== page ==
Aaron Kushner was viewed as a savior when he bought the Orange County Register in 2012, pledging to expand the reporting staff and focus promotion on the newspaper instead of its website: An “aggressive, contrarian approach,” media analyst Ken Doctor called it, a “readers-first, invest-in-content staffing strategy.” Doctor found the approach “refreshing” and gave it, cautiously, “a chance of success.” But no; the Register is staggering financially, in part due to Kushner’s effort to launch a Los Angeles Register to compete with The Times, and his ambitions are in tatters.

Why do we keep getting taken in? Partially it’s the recognition that the economics of news-gathering are daunting in the modern age, solutions hard to come by, and the success of everything that’s been tried is still uncertain at best. The business is unique, not amenable to the turnaround strategies that work in manufacturing or retailing. So the search goes on for a magic ingredient, deployed by a rich sorcerer (Zell, Hughes, Omidyar). Is it vision? Verve? Audacity? Is it youth, or experienced age? An unlimited bank account?

Some new ventures, as well as efforts to preserve the old ones, may yet work. Vox Media and Buzzfeed are, for the moment, handsomely supported by venture investors. These investors must see something in their formula, though venture investors are by no means unerringly prescient. The Washington Post has done superb work under its new owner, Amazon’s Jeff Bezos, whose wisest move may be to not interfere with its great editor, Marty Baron.

It’s proper to note that the old formula of family ownership of newspapers was far from universally dependable. During my decades as an observer and employee of family newspapers, I developed what I think of as the “three-generation rule.”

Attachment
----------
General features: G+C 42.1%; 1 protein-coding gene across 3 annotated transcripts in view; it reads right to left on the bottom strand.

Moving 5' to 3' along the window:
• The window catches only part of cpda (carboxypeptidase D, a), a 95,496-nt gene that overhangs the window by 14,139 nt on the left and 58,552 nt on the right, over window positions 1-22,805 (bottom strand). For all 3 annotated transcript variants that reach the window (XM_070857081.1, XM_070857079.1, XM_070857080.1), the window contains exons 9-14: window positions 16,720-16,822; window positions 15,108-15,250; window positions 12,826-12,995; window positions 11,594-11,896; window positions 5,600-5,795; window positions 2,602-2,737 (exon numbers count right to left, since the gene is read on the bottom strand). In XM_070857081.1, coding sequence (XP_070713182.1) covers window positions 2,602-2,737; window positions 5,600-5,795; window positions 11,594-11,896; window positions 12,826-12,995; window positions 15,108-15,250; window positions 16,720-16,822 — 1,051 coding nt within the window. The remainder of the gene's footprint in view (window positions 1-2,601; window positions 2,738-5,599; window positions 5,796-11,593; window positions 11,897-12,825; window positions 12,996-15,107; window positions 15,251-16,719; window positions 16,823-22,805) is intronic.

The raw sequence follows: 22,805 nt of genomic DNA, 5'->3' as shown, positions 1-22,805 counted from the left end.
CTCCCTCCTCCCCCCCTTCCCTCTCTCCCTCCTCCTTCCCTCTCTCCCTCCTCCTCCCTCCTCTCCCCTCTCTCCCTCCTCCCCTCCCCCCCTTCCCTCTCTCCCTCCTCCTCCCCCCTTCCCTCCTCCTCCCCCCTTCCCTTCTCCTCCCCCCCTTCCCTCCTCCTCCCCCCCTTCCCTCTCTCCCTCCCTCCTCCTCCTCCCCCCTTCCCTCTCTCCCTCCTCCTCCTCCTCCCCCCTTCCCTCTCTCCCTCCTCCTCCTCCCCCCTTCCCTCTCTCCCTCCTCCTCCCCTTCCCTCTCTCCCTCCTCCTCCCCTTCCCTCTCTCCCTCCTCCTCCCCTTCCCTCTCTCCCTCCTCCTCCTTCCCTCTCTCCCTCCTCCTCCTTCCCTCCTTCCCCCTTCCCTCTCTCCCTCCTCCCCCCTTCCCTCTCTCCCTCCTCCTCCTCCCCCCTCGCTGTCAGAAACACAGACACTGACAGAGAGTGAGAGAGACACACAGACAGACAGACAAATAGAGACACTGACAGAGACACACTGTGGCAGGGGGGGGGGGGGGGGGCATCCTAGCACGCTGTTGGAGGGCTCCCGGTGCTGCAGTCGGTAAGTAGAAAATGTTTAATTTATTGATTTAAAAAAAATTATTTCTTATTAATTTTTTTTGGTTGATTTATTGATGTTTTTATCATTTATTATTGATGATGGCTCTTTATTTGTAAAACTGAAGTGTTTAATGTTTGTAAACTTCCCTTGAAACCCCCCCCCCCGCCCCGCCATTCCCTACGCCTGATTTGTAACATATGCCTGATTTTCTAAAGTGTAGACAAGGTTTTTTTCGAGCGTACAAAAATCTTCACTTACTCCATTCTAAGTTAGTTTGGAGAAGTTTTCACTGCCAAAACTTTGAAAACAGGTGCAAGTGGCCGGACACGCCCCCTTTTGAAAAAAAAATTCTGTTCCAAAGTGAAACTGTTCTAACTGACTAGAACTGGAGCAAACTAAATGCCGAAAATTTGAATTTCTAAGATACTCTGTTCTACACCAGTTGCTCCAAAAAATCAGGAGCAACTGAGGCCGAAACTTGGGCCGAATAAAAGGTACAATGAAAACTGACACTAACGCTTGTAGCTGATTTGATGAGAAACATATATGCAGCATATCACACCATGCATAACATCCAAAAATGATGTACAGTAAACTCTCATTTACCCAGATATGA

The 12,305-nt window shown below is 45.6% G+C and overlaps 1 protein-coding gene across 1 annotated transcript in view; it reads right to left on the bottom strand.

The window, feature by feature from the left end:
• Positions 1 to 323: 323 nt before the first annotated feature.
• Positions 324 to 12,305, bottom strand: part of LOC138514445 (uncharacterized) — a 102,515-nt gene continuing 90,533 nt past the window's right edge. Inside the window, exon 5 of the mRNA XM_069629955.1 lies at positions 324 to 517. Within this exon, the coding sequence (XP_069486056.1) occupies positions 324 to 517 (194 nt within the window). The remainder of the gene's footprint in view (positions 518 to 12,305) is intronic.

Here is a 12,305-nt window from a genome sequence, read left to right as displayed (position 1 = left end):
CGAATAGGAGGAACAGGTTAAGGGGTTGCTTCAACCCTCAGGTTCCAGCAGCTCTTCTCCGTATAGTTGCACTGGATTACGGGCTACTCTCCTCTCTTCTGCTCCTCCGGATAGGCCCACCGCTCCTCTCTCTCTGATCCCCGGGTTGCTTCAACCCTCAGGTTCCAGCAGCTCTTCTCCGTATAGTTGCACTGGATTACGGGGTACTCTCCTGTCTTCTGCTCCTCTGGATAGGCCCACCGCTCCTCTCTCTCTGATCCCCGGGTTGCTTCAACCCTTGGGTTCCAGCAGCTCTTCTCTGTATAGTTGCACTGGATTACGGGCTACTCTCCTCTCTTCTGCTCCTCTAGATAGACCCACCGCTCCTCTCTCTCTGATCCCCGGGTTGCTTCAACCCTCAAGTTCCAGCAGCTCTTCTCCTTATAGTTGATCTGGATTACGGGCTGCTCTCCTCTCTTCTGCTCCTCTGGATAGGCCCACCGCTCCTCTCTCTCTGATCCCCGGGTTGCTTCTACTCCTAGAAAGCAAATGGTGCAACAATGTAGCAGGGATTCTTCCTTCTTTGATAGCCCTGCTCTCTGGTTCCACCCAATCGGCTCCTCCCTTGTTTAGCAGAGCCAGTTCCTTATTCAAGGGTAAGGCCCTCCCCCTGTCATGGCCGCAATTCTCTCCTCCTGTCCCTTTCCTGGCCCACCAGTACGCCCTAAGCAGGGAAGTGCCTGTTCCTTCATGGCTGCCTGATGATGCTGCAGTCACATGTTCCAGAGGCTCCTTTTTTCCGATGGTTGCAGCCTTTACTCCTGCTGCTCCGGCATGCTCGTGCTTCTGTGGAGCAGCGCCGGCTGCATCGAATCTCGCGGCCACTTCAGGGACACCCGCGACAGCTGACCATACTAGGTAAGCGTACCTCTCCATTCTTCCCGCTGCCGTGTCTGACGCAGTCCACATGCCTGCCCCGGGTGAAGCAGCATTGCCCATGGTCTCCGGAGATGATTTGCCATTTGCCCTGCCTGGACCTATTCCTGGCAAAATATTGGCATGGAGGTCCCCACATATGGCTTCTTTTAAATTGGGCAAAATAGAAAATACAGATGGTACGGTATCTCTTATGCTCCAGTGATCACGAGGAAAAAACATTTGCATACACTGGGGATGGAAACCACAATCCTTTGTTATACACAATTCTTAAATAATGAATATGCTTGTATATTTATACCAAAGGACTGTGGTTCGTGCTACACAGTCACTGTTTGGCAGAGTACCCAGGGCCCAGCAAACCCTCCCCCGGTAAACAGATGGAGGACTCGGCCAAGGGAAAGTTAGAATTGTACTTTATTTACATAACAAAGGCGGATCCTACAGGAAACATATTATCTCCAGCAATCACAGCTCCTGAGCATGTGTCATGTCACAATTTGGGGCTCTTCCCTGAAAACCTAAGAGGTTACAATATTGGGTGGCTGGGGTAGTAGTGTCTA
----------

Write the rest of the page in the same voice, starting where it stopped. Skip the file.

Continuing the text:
The founding generation of a news-owning family got into the business both to gain local influence and make money. (These were in the days when newspapers made lots of money.) The sons and daughters in the second generation still made money and enjoyed almost undiluted influence.

By the third generation of grandchildren and cousins, the influence became too diluted to accrue to any but one or two members. The rest were left to collect dividends. In time, they began to ask pointedly what was in it for them, since they gained no special standing in the community and were stuck earning lousier dividends than they might from investing in shopping centers or foreign currencies. Pressure to sell or break up the company would mount, and eventually the company was placed on the public market or sold privately.

This pattern underlay the Bancroft family’s sale of Dow Jones (the Wall Street Journal) to Rupert Murdoch’s News Corp. in 2007, and the Chandler family’s sale of Times Mirror (parent of The Times) to Tribune Co. in 2000, to be followed by Tribune’s sale to Zell. Families bailed out of local ownership all over the country. The Sulzbergers have thus far resisted the trend with the New York Times, but family pressures there are manifest.

The only sure thing is that the quest for a magic lozenge will go on. Plenty of millionaires and billionaires undoubtedly are waiting in the wings, infused with the self-image of problem-solvers, the desire to change the world as information moguls, and the thirst for lionization that comes from dictating popular opinion. And as news reporters and editors, we will keep hoping that they’ll succeed.